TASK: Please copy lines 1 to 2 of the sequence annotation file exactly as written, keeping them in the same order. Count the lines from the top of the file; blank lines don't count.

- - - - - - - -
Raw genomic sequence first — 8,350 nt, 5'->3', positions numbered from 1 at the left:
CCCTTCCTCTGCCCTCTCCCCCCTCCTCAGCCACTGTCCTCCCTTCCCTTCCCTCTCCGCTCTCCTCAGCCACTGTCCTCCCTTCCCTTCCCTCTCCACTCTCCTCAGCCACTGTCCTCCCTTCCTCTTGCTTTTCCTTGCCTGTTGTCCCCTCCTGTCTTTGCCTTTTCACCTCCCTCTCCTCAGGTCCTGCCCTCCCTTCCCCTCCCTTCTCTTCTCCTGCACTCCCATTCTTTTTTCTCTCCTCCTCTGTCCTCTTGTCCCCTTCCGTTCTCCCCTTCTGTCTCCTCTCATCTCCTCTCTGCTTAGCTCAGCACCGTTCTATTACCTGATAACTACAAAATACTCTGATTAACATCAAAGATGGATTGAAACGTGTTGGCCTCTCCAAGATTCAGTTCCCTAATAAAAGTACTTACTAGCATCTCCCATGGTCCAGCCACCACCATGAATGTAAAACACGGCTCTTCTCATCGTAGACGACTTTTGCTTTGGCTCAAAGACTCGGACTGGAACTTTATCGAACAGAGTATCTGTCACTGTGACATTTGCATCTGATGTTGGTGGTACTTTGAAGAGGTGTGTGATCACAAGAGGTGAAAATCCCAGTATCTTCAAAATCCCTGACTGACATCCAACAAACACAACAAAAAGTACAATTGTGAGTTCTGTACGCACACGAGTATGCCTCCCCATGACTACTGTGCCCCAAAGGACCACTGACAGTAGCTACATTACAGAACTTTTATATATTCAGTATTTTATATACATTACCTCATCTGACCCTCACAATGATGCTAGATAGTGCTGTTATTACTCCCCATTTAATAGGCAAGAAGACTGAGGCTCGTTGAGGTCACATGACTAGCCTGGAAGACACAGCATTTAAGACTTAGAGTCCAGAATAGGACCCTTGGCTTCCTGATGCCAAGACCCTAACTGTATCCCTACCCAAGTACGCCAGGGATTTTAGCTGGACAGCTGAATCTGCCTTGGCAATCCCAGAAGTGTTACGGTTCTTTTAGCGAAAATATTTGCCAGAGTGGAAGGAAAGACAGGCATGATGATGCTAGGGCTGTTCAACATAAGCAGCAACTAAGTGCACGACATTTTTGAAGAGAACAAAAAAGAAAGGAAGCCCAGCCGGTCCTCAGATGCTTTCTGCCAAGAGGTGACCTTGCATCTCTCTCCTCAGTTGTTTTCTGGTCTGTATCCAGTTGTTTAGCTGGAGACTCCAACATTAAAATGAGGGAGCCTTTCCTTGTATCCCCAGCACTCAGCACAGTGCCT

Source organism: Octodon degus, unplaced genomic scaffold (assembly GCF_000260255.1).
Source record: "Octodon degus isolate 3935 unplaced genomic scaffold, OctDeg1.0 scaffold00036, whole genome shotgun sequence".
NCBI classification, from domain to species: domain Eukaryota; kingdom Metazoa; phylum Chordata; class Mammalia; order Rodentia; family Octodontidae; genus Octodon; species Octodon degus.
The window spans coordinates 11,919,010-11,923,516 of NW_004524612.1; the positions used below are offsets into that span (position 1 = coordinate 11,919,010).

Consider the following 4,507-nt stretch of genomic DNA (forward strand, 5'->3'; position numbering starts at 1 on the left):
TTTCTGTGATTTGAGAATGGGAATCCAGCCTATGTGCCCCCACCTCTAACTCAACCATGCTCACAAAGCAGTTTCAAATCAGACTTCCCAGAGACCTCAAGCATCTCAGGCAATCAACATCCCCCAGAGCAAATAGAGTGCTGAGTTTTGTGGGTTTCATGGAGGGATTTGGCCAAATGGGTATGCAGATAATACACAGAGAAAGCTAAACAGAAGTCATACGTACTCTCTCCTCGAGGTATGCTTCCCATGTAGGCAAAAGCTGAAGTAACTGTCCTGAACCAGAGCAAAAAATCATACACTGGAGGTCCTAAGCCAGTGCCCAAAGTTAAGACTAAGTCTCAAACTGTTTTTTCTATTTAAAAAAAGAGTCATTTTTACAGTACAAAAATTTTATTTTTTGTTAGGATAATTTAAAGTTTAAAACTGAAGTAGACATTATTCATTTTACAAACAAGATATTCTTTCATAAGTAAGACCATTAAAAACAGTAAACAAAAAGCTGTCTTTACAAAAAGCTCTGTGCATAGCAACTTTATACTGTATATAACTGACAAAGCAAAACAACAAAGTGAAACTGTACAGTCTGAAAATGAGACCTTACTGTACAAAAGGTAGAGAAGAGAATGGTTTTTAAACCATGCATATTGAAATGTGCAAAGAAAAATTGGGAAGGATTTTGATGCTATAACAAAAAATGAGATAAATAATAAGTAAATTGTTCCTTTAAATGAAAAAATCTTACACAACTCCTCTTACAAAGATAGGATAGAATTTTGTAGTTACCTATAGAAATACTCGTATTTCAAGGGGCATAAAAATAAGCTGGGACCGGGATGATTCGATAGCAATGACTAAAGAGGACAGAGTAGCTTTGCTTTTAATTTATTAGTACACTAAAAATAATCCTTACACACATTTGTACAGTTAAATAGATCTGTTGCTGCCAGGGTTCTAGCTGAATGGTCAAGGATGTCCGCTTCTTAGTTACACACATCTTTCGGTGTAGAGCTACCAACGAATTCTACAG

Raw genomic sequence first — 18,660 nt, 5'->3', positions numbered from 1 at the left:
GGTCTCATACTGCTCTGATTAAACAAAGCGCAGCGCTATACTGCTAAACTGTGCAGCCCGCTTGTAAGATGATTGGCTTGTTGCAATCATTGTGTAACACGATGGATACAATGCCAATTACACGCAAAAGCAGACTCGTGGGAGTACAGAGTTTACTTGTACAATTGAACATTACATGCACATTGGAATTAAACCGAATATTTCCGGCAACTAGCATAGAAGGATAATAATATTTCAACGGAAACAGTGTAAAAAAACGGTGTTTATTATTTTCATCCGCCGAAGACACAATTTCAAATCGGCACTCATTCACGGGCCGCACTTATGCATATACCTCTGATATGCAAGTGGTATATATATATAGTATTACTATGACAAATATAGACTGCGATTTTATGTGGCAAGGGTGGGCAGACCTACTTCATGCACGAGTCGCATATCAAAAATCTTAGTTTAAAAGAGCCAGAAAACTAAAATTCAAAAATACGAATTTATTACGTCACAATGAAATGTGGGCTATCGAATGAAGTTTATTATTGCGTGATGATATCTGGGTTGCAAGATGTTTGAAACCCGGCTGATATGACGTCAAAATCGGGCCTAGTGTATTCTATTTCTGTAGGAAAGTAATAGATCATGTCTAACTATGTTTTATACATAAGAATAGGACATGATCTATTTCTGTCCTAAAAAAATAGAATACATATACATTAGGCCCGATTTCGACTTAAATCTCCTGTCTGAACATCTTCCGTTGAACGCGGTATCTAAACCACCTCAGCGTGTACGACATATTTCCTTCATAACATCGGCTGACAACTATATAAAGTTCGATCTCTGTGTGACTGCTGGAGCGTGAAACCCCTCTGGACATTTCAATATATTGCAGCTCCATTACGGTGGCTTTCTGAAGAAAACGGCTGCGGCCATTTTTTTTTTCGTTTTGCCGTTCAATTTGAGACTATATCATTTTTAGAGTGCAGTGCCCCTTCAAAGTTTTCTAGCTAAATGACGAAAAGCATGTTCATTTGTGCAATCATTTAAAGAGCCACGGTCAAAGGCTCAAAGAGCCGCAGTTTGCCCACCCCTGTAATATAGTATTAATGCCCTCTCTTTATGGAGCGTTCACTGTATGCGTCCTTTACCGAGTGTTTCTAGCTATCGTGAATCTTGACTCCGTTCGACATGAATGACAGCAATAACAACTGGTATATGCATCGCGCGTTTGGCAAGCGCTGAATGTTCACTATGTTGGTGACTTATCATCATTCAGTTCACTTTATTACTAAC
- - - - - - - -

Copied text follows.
Raw genomic sequence first — 8,350 nt, 5'->3', positions numbered from 1 at the left:
CCCTTCCTCTGCCCTCTCCCCCCTCCTCAGCCACTGTCCTCCCTTCCCTTCCCTCTCCGCTCTCCTCAGCCACTGTCCTCCCTTCCCTTCCCTCTCCACTCTCCTCAGCCACTGTCCTCCCTTCCTCTTGCTTTTCCTTGCCTGTTGTCCCCTCCTGTCTTTGCCTTTTCACCTCCCTCTCCTCAGGTCCTGCCCTCCCTTCCCCTCCCTTCTCTTCTCCTGCACTCCCATTCTTTTTTCTCTCCTCCTCTGTCCTCTTGTCCCCTTCCGTTCTCCCCTTCTGTCTCCTCTCATCTCCTCTCTGCTTAGCTCAGCACCGTTCTATTACCTGATAACTACAAAATACTCTGATTAACATCAAAGATGGATTGAAACGTGTTGGCCTCTCCAAGATTCAGTTCCCTAATAAAAGTACTTACTAGCATCTCCCATGGTCCAGCCACCACCATGAATGTAAAACACGGCTCTTCTCATCGTAGACGACTTTTGCTTTGGCTCAAAGACTCGGACTGGAACTTTATCGAACAGAGTATCTGTCACTGTGACATTTGCATCTGATGTTGGTGGTACTTTGAAGAGGTGTGTGATCACAAGAGGTGAAAATCCCAGTATCTTCAAAATCCCTGACTGACATCCAACAAACACAACAAAAAGTACAATTGTGAGTTCTGTACGCACACGAGTATGCCTCCCCATGACTACTGTGCCCCAAAGGACCACTGACAGTAGCTACATTACAGAACTTTTATATATTCAGTATTTTATATACATTACCTCATCTGACCCTCACAATGATGCTAGATAGTGCTGTTATTACTCCCCATTTAATAGGCAAGAAGACTGAGGCTCGTTGAGGTCACATGACTAGCCTGGAAGACACAGCATTTAAGACTTAGAGTCCAGAATAGGACCCTTGGCTTCCTGATGCCAAGACCCTAACTGTATCCCTACCCAAGTACGCCAGGGATTTTAGCTGGACAGCTGAATCTGCCTTGGCAATCCCAGAAGTGTTACGGTTCTTTTAGCGAAAATATTTGCCAGAGTGGAAGGAAAGACAGGCATGATGATGCTAGGGCTGTTCAACATAAGCAGCAACTAAGTGCACGACATTTTTGAAGAGAACAAAAAAGAAAGGAAGCCCAGCCGGTCCTCAGATGCTTTCTGCCAAGAGGTGACCTTGCATCTCTCTCCTCAGTTGTTTTCTGGTCTGTATCCAGTTGTTTAGCTGGAGACTCCAACATTAAAATGAGGGAGCCTTTCCTTGTATCCCCAGCACTCAGCACAGTGCCT